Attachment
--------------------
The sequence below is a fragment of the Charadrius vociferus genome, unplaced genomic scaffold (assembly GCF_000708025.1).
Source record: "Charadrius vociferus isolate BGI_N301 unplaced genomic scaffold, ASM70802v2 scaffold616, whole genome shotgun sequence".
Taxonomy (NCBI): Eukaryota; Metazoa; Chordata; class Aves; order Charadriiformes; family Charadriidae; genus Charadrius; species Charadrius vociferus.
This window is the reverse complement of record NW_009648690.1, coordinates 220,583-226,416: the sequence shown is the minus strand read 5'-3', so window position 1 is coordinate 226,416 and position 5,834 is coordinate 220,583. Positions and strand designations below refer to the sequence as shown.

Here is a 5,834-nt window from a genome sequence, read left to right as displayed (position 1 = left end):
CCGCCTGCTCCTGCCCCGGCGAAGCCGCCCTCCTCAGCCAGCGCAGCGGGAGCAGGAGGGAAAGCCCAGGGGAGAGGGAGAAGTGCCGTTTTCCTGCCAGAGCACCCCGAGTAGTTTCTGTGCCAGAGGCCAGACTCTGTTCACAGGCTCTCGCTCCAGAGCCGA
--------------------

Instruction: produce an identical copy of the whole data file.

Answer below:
The sequence below is a fragment of the Charadrius vociferus genome, unplaced genomic scaffold (assembly GCF_000708025.1).
Source record: "Charadrius vociferus isolate BGI_N301 unplaced genomic scaffold, ASM70802v2 scaffold616, whole genome shotgun sequence".
Taxonomy (NCBI): Eukaryota; Metazoa; Chordata; class Aves; order Charadriiformes; family Charadriidae; genus Charadrius; species Charadrius vociferus.
This window is the reverse complement of record NW_009648690.1, coordinates 220,583-226,416: the sequence shown is the minus strand read 5'-3', so window position 1 is coordinate 226,416 and position 5,834 is coordinate 220,583. Positions and strand designations below refer to the sequence as shown.

Here is a 5,834-nt window from a genome sequence, read left to right as displayed (position 1 = left end):
CCGCCTGCTCCTGCCCCGGCGAAGCCGCCCTCCTCAGCCAGCGCAGCGGGAGCAGGAGGGAAAGCCCAGGGGAGAGGGAGAAGTGCCGTTTTCCTGCCAGAGCACCCCGAGTAGTTTCTGTGCCAGAGGCCAGACTCTGTTCACAGGCTCTCGCTCCAGAGCCGA